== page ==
Home » The Danger of Junk Food

As deaths occasioned by non communicable diseases continue to be on the increase medical experts warn Nigerians over the harmful effects of junk foods. In this report, Wale Abideen, Managing Editor of SECURITY MONITOR traced the proliferation of terminal diseases to the foods consumed by the people.

Timothy Ajakaiye, a 33-year-old banker who just completed his National Youth Service Corps, NYSC after his university years is like every other youngster in his early 30s. In a country where unemployment seems to be a major challenge, Ajakaiye’s new job undoubtedly made him a cynosure of people’s eyes as he can afford to buy for himself anything money can buy. He starts his day with some instant noodles for breakfast and hurries off to the office. In his office too, he enjoys takeaway food from fast food that has littered the street of Lagos. Lunch usually consists of a fast-food takeaway with a side-order of fries and a large beverage. Ajakaiye enjoys his dinner with a large pizza shared with buddies and beer or sometimes a Chinese takeaway at his favorite joint besides his office. While everything seemed fine at first, Ajakaiye noticed that he was beginning to put on weight and was always fatigued. A trip to the doctor revealed that his blood pressure was off the normal charts. The doctor also told the young banker to conduct a diabetes test the result which showed he had developed a type 2 diabetes. His condition at the moment is so critical that he has been relieved of his appointment from the bank since he could no more be productive to his employer.

Ajakaiye’s story is not very different from the thousands of other youngsters in urban or semi-urban areas in this Nigeria. Their food habits are completely dependent on the processed food, beverage and alcohol companies. SECURITY MONITOR investigations reveal how these three industries, collectively called the ‘unhealthy commodities’ industry is causing an increase in the number of non-communicable diseases (NCDs) across the world. The term NCD refers to non-infectious and non-communicable diseases. They include heart diseases, stroke, cancer, diabetes, asthma, chronic kidney disease and many more. The latest estimates, according to London Health Journal suggest that NCDs killed a staggering 34.5 million people in 2010 accounting for 65% of the all deaths worldwide. By 2030, these types of diseases may claim about 50 million lives every year.

Not many Nigerians believe the report released by Lagos University Teaching Hospital, LUTH management when the shocking death of Professor Adetokunbo Shofoluwe, former Vice Chancellor of University of Lagos was announced. Shofoluwe was said to have died of heart related disease and this sparks off controversy as many other scholars believed the man had no known problem to worry about. But experts at the LUTH believe that the type of lifestyle we live, the food we eat and type of what we drink can also bring about heart related disease. According to medical analysts, those who stay late in their various offices such as doctors, lecturers, journalists and many others are vulnerable to the effect of junk foods as they live on fast food that have been chemicalised.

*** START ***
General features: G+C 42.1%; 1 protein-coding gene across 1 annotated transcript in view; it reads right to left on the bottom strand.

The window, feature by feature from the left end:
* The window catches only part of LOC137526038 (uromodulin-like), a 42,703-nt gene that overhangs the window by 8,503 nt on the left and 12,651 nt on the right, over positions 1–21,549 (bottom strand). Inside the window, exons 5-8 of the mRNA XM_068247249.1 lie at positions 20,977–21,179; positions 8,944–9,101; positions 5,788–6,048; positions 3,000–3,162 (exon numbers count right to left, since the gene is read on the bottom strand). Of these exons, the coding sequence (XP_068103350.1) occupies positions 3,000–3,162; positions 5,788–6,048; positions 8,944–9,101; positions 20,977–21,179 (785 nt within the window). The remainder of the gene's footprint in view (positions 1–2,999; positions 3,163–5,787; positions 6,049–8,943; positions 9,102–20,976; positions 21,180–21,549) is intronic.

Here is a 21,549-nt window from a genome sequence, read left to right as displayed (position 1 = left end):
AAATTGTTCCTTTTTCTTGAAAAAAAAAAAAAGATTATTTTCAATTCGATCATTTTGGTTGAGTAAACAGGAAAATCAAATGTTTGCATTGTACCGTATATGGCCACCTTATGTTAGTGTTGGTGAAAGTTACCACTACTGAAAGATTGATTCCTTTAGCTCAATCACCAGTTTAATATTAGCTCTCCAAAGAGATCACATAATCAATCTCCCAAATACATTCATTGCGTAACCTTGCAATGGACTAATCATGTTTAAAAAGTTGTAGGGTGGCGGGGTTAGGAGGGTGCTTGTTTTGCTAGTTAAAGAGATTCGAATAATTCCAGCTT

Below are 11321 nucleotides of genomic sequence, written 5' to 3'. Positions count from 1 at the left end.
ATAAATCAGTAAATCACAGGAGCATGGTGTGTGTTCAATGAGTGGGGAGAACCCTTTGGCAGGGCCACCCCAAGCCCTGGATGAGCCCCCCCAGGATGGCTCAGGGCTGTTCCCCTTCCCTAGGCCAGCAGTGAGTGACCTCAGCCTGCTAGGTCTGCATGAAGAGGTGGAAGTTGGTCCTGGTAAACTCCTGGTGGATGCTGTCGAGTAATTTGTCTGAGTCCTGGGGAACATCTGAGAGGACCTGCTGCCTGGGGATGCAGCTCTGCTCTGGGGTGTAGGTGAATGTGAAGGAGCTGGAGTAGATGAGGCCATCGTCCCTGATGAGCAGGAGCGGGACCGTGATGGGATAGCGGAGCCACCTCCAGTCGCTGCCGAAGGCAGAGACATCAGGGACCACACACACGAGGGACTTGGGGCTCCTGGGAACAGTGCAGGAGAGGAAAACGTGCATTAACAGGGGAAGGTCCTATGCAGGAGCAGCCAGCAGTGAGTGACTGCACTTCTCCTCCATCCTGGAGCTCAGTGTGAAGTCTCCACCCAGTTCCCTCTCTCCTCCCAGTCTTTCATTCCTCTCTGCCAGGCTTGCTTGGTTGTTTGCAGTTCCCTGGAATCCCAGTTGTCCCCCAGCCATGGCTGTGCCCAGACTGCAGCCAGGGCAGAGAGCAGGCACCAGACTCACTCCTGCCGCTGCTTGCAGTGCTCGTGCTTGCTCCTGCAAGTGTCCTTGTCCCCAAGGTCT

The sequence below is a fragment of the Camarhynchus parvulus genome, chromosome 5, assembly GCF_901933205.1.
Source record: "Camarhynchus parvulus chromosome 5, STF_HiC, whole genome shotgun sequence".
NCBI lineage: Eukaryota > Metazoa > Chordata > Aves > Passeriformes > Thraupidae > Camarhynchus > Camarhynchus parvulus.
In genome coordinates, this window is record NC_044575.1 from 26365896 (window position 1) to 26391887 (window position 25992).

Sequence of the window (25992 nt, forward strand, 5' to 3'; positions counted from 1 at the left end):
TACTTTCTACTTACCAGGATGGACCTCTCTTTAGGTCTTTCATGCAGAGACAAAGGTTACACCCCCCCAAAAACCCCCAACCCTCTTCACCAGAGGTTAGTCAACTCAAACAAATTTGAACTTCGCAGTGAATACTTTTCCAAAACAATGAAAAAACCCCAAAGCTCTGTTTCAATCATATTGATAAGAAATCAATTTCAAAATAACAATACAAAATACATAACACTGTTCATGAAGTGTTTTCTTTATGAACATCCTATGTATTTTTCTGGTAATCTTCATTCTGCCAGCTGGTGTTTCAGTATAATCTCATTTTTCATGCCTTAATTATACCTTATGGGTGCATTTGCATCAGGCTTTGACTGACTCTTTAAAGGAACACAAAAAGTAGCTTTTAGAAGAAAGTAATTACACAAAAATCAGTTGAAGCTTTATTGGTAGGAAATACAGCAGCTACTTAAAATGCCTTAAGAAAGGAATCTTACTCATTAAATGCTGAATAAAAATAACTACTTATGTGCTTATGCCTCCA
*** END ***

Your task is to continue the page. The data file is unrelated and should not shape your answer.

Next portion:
“Despite the fact that we warn people against junk foods, it is amazing to discover that even here at the LUTH (Lagos University Teaching Hospital) the management still encourage the sale of snacks and the so called soft drinks by allotting shops to the sellers” Dr. Laguda told the magazine in his LUTH’s office.

The death of Bayo Shittu, a senior detective at the Independent Corrupt Practice Commission, ICPC also called for sober reflection on the part of those who find solace in fast junk food. Shittu was in his office in early 2013 when he slumped and died. Shittu was diagnosed to have died of hypertension.

The Lagos maverick lawyer, Bamidele Aturu was lively in his office few minutes before he died last year. He was said to have died of heart related disease. Before Aturu’s death many famous Nigerians including artists like Sam Loco Efe have been said to die of heart related disease.

Over the years, medical practitioners have consistently raised the alarm over the danger associated to what they refer to as ‘junk foods’. This is a term applied to some foods which are perceived to have little or no nutritional value, or to products considered unhealthy to consume at all. They are typically ready-to-eat and convenient foods containing high levels of saturated fats, salt, sugar and little or no fruit, vegetables or dietary fibre. The likes of vada pav, samosas, doughnuts, pizzas, burgers, rolls, wraps, Frankies, French fries, etc have penetrated every minds of urban dwellers in Nigeria that most elite cannot live a day without eating them. “You step out of your house and you’ll see them being served everywhere from malls, restaurants and roadside corners to office and school canteens”, Gideon Solomon, a Lagos based journalist told SECURITY MONITOR

The consequences that these junk foods have on people’s health are terrible, irrespective of whether people eat them once in a while, twice in a week or every day.